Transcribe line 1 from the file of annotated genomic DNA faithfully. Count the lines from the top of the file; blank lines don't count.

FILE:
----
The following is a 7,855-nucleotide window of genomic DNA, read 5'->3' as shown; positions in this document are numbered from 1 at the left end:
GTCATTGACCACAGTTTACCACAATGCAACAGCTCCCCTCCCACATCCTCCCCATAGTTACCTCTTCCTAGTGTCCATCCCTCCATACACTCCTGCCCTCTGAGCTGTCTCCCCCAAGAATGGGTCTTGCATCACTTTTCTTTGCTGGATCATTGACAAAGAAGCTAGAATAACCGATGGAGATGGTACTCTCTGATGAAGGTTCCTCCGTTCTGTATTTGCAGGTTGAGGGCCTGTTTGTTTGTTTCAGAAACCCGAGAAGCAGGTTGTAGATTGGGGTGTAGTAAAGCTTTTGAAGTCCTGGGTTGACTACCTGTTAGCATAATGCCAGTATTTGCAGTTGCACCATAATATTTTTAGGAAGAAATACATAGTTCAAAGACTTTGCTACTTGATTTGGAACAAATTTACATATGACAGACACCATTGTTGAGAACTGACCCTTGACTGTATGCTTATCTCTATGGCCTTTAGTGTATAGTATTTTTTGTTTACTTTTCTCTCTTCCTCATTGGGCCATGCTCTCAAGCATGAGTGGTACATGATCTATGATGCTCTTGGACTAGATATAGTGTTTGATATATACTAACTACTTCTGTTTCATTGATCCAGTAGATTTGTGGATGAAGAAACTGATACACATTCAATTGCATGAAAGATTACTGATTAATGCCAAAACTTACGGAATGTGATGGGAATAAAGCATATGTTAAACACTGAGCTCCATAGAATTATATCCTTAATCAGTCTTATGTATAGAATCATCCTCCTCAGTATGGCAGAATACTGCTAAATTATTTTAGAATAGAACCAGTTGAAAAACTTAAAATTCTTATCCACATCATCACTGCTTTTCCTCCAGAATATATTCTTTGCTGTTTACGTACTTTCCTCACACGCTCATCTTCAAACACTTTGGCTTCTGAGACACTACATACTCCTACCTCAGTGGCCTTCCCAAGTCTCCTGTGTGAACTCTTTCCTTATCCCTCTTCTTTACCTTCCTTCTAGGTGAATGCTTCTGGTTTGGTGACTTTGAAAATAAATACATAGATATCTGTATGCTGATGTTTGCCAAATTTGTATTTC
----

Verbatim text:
The following is a 7,855-nucleotide window of genomic DNA, read 5'->3' as shown; positions in this document are numbered from 1 at the left end: